Amanda Knox Verdict: 'She-Devil' Or The 'Amelie Of Seattle'?
Throughout the original trial, Amanda Knox was portrayed by the media and in court as two different people.
The image of her as a callous and manipulative "she-devil", as claimed by the lawyer of Meredith Kercher, has been well established by the prosecution with lurid details of sex games, drink and drugs.
Meanwhile, the defence, not entirely successfully, tried to portray Knox as a quirky young woman, an innocent - the "Amelie of Seattle", as the lawyer for Raffaele Sollecito, her former boyfriend and fellow accused, called her.
The image of "Foxy Knoxy", a moniker taken from her Facebook, was built upon by the prosecution with details of a YouTube video in which the accused appeared drunk, an email to a friend about having sex with a stranger on a train and a MySpace story about a woman being drugged and raped.
She was portrayed as the free-wheeling American abroad, searching for the exotic, the wild - a promiscuous femme fatal who bought sex aids and lingerie.
During the trial, one of the prosecutors told of how Kercher had chastised Knox for leaving their shared bathroom in a mess, adding that Kercher had been "uncomfortable" about Knox leaving out a transparent wash bag containing contraceptives and a vibrator.
There was also the bizarre testimony of how Knox was found turning cartwheels in the police station while awaiting interrogation, and the account of Natalie Hayward, one of Kercher's fellow exchange students, who said at the police station that she hoped Kercher had not suffered. Knox allegedly replied: "What do you think? She f**king bled to death."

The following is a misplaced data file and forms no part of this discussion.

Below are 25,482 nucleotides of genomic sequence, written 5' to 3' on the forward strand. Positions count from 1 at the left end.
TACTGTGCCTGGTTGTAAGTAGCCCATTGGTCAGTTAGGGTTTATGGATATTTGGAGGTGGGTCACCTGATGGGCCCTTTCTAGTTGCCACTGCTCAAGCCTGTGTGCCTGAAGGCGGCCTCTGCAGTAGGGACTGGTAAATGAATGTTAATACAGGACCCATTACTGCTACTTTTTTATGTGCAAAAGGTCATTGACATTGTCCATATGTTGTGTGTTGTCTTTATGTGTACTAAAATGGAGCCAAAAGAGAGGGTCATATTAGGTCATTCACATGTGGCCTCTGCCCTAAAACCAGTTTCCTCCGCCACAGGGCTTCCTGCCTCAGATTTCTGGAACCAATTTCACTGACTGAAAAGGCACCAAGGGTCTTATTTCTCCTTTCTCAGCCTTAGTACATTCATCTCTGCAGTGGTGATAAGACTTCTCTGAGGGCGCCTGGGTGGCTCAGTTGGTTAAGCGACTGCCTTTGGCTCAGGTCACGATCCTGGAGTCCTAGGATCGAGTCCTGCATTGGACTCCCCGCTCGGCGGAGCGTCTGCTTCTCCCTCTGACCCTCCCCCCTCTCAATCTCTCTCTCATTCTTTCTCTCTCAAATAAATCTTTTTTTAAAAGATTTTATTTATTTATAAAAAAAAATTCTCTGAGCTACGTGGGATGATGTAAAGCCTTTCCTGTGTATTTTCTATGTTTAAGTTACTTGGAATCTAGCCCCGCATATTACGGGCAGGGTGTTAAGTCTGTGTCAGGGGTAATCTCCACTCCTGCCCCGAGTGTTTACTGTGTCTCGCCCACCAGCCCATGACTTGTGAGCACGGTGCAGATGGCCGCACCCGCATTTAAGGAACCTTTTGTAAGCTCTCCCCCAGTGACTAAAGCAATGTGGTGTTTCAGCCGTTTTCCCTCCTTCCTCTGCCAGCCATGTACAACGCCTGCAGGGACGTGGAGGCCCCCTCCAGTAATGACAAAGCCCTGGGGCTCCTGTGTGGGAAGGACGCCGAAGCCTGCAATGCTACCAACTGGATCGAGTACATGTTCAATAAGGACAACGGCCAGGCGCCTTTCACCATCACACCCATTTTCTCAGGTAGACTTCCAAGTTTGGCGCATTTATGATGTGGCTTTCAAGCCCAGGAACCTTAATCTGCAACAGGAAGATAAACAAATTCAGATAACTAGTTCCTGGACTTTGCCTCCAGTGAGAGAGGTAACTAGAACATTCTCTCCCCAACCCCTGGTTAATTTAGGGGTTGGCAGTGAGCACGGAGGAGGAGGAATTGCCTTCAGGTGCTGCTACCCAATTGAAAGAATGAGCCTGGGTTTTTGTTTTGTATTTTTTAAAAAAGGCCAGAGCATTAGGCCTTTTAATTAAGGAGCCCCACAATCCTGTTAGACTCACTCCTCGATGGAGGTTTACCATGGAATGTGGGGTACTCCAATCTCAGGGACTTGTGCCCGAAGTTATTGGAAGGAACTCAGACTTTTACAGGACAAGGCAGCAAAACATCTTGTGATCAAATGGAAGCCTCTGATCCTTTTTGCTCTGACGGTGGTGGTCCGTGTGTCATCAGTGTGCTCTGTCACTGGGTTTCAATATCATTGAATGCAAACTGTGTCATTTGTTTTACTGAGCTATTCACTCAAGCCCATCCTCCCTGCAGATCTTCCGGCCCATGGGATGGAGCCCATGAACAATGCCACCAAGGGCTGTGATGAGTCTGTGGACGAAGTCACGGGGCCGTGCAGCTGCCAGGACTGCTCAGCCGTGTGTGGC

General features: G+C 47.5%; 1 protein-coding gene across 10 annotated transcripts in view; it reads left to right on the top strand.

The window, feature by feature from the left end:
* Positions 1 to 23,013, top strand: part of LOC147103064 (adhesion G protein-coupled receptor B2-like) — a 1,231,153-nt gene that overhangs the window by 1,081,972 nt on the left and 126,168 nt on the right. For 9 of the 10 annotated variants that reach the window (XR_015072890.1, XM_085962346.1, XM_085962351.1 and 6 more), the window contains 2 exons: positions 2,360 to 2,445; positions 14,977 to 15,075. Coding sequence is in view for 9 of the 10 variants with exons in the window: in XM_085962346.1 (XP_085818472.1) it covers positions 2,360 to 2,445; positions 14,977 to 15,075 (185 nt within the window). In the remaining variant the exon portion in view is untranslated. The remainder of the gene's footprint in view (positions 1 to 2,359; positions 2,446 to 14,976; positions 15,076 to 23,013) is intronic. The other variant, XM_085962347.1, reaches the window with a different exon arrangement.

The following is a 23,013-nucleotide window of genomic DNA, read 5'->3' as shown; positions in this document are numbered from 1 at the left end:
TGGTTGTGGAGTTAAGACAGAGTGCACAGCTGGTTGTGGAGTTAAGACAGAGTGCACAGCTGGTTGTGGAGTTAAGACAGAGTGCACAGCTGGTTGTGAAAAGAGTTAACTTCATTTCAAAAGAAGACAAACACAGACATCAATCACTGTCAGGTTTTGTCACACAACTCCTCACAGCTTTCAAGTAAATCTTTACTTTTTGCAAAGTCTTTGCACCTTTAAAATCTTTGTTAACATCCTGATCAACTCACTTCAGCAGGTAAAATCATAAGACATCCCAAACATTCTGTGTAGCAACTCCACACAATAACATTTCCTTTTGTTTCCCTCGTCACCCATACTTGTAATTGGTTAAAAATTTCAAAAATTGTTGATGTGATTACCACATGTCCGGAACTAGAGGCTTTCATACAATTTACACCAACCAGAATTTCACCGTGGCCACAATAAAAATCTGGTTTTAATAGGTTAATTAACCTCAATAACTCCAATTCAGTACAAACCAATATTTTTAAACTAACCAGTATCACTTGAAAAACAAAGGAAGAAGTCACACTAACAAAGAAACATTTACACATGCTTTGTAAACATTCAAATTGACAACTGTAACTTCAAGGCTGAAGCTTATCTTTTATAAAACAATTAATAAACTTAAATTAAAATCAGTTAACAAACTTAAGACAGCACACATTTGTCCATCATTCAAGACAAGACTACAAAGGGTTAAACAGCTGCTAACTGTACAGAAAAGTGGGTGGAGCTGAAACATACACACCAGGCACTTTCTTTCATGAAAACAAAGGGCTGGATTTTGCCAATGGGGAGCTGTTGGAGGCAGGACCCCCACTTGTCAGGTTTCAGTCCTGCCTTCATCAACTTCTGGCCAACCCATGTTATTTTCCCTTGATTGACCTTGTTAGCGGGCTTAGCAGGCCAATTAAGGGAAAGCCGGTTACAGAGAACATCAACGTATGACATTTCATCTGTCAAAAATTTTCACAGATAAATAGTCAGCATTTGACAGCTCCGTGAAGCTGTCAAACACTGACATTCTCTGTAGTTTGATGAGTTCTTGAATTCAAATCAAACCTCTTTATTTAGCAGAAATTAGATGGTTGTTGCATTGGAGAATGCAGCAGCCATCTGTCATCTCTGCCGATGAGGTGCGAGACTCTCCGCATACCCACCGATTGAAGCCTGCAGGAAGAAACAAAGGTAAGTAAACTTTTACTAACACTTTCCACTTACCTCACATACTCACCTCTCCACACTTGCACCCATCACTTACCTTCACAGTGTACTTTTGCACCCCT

During the trial, prosecutors asserted that Knox, Sollecito and Rudy Guede, an Ivory Coast-born drifter, sexually assaulted then stabbed Kercher in a drug-fuelled attack.
All three were found guilty and sentenced to prison.
Knox's appeal, which started last year, has concentrated in the perceived "gaps" in the prosecution's original case, most notably the lack of motive for the killing.
Damningly for Knox, she had originally told the police that she had been in the flat while Kercher was killed. She later retracted this statement, asserting it had been made under police duress.
However, no forensic evidence has been found linking Knox to the crime scene.
At the start of her appeal, Knox gave an impassioned plea, telling the jury: "I am not the person the accusers say I am. They say I am dangerous, devilish, jealous, uncaring and violent. Their theories depend on this, but I was never that girl. People who know me can talk of my real past, not that which is recounted by the tabloids."
During the appeal, public opinion in Italy and abroad seems to have turned in favour of Knox, with the focus shifting towards the inadequacies of the Italian legal system, which many believed rushed the original trial.
Giuliano Mignini, the original prosecutor, was convicted of abuse of office in a separate investigation and sentenced to 16 months in prison, while international investigator reviewing the evidence have been wholly critical of the convictions.
On Monday morning Amanda Knox and Raffaele Sollecito arrived in court to hear the final verdict on their appeal.
At the start of the appeal, Mignini reminded the jury that "it would be superficial to think that just because someone looks innocent that they are not capable of killing".
In a trial that has rested so much appearance and portrayal, Knox's freedom my well come down that just that.